Webster is the representative for Florida’s 11th congressional district (view map) and is a Republican. He has served since Jan 3, 2017. Webster is next up for reelection in 2024 and serves until Jan 3, 2025. He is 73 years old.
He was previously the representative for Florida’s 10th congressional district as a Republican from 2013 to 2016; and the representative for Florida’s 8th congressional district as a Republican from 2011 to 2012.
Our work to hold Congress accountable only matters if elections are decided by counting votes. President Trump, his senior government advisors, and Republican legislators collaborated to have the 2020 presidential election decided instead by incumbent politicians running in the very same election. Their attempts to suppress entire state-certified vote counts without adjudication in the courts and using a disinformation campaign of lies and conspiracy theories was a months-long, multifarious attempted coup.
Webster was among the Republican legislators who participated in the attempted coup. Shortly after the election, Webster joined a case before the Supreme Court calling for all the votes for president in Georgia, Michigan, Pennsylvania, and Wisconsin — states that were narrowly won by Democrats — to be discarded, in order to change the outcome of the election, based on lies and a preposterous legal argument which the Supreme Court rejected. (Following the rejection of several related cases before the Supreme Court, another legislator who joined the case called for violence.) On January 6, 2021 in the hours after the violent insurrection at the Capitol, Webster voted to reject the state-certified election results of Arizona and/or Pennsylvania (states narrowly won by Democrats), which could have changed the outcome of the election. These legislators have generally changed their story after their vote, claiming it was merely a protest and not intended to change the outcome of the election as they clearly sought prior to the vote. The January 6, 2021 violent insurrection at the Capitol, led on the front lines by militant white supremacy groups, attempted to prevent President-elect Joe Biden from taking office by disrupting Congress’s count of electors.
Read our 2022 Report Card for Webster.
Webster is shown as a purple triangle ▲ in our ideology-leadership chart below. Each dot is a member of the House of Representatives positioned according to our ideology score (left to right) and our leadership score (leaders are toward the top).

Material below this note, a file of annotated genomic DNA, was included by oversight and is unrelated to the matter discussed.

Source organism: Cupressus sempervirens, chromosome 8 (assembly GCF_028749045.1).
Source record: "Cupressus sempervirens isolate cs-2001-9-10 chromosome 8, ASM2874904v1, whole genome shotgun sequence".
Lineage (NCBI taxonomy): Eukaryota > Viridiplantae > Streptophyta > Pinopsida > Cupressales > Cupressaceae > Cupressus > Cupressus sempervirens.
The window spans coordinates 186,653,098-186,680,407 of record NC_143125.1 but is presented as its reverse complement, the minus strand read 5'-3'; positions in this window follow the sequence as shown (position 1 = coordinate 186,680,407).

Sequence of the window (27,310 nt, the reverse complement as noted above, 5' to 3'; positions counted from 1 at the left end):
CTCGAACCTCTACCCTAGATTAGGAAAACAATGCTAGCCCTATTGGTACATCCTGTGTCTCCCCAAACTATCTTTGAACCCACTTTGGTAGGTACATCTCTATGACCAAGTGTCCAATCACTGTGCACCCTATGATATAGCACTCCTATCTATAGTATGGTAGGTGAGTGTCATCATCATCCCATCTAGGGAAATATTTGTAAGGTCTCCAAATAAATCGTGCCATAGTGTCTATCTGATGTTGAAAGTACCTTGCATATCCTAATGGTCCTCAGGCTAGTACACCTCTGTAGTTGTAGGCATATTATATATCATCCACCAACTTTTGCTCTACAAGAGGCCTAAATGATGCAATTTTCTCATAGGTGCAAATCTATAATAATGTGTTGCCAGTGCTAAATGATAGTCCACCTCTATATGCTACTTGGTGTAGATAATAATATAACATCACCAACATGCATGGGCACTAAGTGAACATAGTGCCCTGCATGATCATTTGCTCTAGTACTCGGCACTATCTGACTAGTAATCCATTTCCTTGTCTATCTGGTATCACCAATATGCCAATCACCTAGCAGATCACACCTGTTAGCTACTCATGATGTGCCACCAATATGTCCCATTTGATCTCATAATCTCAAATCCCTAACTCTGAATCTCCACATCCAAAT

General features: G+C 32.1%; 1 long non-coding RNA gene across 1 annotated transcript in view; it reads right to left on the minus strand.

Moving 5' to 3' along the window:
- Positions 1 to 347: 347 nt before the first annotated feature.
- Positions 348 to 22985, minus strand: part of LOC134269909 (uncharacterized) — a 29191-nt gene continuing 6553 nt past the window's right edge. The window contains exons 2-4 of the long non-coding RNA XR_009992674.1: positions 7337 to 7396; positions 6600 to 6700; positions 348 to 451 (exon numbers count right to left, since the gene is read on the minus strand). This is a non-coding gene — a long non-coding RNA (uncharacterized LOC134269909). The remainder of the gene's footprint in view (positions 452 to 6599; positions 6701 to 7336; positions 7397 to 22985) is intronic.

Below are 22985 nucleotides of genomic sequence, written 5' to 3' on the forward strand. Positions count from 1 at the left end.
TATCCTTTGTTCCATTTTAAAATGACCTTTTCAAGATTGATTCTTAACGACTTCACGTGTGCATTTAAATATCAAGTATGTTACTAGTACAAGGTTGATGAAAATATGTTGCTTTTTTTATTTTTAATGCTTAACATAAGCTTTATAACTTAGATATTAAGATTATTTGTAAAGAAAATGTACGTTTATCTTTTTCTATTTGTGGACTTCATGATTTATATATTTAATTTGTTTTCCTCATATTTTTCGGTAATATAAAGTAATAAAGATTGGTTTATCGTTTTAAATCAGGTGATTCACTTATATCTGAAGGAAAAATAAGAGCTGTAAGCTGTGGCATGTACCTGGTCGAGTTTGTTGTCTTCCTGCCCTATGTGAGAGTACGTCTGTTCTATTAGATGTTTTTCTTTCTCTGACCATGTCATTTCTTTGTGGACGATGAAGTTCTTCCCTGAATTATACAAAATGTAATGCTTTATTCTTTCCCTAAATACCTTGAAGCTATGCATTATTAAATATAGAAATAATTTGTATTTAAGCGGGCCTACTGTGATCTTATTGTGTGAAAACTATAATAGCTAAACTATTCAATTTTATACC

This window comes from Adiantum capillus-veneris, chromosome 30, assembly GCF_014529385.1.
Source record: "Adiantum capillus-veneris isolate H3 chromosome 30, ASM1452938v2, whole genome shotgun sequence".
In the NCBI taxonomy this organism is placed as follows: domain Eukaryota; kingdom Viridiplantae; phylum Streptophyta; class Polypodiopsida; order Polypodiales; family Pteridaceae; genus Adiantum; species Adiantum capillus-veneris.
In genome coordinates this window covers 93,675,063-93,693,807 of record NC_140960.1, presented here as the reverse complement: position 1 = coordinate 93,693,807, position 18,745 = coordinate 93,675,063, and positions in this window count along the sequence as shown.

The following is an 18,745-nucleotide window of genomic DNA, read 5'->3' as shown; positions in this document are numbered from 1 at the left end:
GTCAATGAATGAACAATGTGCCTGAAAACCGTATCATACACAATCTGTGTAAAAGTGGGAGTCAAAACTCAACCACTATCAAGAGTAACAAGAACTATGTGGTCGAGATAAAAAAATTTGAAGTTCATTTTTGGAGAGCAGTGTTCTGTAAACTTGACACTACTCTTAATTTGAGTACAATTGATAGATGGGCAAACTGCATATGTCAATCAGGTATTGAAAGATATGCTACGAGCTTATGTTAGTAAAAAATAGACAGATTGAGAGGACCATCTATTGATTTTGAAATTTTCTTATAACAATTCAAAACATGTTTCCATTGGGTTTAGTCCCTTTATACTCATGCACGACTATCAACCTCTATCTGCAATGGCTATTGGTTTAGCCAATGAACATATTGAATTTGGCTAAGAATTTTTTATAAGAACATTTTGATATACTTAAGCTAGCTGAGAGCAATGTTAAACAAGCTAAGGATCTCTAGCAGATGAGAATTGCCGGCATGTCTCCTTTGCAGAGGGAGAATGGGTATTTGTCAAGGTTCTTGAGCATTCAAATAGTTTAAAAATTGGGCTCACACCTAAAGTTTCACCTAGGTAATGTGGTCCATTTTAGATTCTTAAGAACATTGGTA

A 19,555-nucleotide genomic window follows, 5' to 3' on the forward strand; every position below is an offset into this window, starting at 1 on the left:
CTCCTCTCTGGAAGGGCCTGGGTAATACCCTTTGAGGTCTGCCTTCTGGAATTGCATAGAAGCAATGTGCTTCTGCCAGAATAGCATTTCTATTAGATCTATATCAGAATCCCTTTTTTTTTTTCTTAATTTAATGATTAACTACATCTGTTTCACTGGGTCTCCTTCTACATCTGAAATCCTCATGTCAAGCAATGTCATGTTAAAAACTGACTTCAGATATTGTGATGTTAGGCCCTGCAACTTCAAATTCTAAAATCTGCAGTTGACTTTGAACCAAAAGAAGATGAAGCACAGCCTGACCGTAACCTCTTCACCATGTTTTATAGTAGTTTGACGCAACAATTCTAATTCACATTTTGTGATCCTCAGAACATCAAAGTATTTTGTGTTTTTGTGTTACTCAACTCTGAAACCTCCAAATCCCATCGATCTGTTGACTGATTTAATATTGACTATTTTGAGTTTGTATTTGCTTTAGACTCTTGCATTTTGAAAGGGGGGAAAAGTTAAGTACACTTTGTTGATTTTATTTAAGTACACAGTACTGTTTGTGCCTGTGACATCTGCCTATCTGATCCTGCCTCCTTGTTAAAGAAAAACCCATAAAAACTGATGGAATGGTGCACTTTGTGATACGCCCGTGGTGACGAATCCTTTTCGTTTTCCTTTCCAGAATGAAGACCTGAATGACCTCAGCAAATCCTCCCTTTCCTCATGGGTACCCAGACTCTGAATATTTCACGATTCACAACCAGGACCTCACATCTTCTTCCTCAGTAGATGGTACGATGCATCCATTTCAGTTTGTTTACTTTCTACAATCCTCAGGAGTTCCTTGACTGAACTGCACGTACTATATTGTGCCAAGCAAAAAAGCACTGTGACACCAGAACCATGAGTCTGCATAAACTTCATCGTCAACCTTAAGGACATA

The chart is based on the bills Webster has sponsored and cosponsored from Jan 3, 2019 to Mar 29, 2023. See full analysis methodology.
Daniel Webster sits on the following committees:
Webster was the primary sponsor of 1 bill that was enacted:
Does 1 not sound like a lot? Very few bills are ever enacted — most legislators sponsor only a handful that are signed into law. But there are other legislative activities that we don’t track that are also important, including offering amendments, committee work and oversight of the other branches, and constituent services.
We consider a bill enacted if one of the following is true: a) it is enacted itself, b) it has a companion bill in the other chamber (as identified by Congress) which was enacted, or c) if at least about half of its provisions were incorporated into bills that were enacted (as determined by an automated text analysis, applicable beginning with bills in the 110th Congress).
Webster sponsors bills primarily in these issue areas:
Transportation and Public Works (40%) Animals (30%) Taxation (30%)
Recently Introduced Bills
Webster recently introduced the following legislation:
- H.R. 490: Federal Infrastructure Bank Act of 2023
- H.R. 8682 (117th): Federal Infrastructure Bank Act of 2022
- H.R. 7831 (117th): HEALTH Act
- H.R. 6257 (117th): SAFER Travel Act
- H.R. 3360 (117th): Sustainable Shark Fisheries and Trade Act of 2021
- H.R. 7231 (116th): Infrastructure Bank for America Act of 2020
- H.R. 2393 (116th): NIST Creation of Composite Standards Act
View All » | View Cosponsors »
Most legislation has no activity after being introduced.
From Jan 2011 to Mar 2023, Webster missed 403 of 7,479 roll call votes, which is 5.4%. This is much worse than the median of 1.6% among the lifetime records of representatives currently serving. The chart below reports missed votes over time.
We don’t track why legislators miss votes, but it’s often due to medical absenses, major life events, and running for higher office.
|Time Period||Votes Eligible||Missed Votes||Percent||Percentile|
|2013 Jan-Jan 112th Congress||5||0||0.0%||0th|
The information on this page is originally sourced from a variety of materials, including:
- unitedstates/congress-legislators, a community project gathering congressional information
- The House and Senate websites, for committee membership and voting records
- GPO Member Guide for the photo
- GovInfo.gov, for sponsored bills